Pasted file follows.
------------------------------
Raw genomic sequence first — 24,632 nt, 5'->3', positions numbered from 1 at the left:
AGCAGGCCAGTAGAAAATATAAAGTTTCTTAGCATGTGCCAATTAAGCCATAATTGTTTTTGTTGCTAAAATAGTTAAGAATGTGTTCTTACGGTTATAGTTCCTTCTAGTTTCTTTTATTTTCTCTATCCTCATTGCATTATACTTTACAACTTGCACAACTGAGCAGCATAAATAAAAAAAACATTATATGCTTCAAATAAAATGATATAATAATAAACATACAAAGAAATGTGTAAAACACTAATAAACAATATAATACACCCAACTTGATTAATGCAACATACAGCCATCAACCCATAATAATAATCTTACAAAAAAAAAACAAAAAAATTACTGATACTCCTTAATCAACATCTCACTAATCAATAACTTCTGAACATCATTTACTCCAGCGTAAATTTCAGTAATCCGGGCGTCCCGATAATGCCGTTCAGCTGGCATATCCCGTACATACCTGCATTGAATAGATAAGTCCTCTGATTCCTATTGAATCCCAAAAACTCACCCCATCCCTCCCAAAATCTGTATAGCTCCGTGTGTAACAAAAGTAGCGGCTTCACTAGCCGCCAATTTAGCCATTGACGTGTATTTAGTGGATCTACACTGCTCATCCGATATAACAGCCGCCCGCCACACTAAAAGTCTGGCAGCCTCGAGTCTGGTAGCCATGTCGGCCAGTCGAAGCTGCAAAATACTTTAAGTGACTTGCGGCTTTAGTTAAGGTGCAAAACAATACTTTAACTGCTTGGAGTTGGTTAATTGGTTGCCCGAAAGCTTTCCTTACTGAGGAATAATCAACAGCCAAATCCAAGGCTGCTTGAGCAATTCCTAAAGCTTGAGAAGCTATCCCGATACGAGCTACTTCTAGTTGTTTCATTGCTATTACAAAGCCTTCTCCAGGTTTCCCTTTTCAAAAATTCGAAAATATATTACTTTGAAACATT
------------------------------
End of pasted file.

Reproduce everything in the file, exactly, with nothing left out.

Raw genomic sequence first — 24,632 nt, 5'->3', positions numbered from 1 at the left:
AGCAGGCCAGTAGAAAATATAAAGTTTCTTAGCATGTGCCAATTAAGCCATAATTGTTTTTGTTGCTAAAATAGTTAAGAATGTGTTCTTACGGTTATAGTTCCTTCTAGTTTCTTTTATTTTCTCTATCCTCATTGCATTATACTTTACAACTTGCACAACTGAGCAGCATAAATAAAAAAAACATTATATGCTTCAAATAAAATGATATAATAATAAACATACAAAGAAATGTGTAAAACACTAATAAACAATATAATACACCCAACTTGATTAATGCAACATACAGCCATCAACCCATAATAATAATCTTACAAAAAAAAAACAAAAAAATTACTGATACTCCTTAATCAACATCTCACTAATCAATAACTTCTGAACATCATTTACTCCAGCGTAAATTTCAGTAATCCGGGCGTCCCGATAATGCCGTTCAGCTGGCATATCCCGTACATACCTGCATTGAATAGATAAGTCCTCTGATTCCTATTGAATCCCAAAAACTCACCCCATCCCTCCCAAAATCTGTATAGCTCCGTGTGTAACAAAAGTAGCGGCTTCACTAGCCGCCAATTTAGCCATTGACGTGTATTTAGTGGATCTACACTGCTCATCCGATATAACAGCCGCCCGCCACACTAAAAGTCTGGCAGCCTCGAGTCTGGTAGCCATGTCGGCCAGTCGAAGCTGCAAAATACTTTAAGTGACTTGCGGCTTTAGTTAAGGTGCAAAACAATACTTTAACTGCTTGGAGTTGGTTAATTGGTTGCCCGAAAGCTTTCCTTACTGAGGAATAATCAACAGCCAAATCCAAGGCTGCTTGAGCAATTCCTAAAGCTTGAGAAGCTATCCCGATACGAGCTACTTCTAGTTGTTTCATTGCTATTACAAAGCCTTCTCCAGGTTTCCCTTTTCAAAAATTCGAAAATATATTACTTTGAAACATT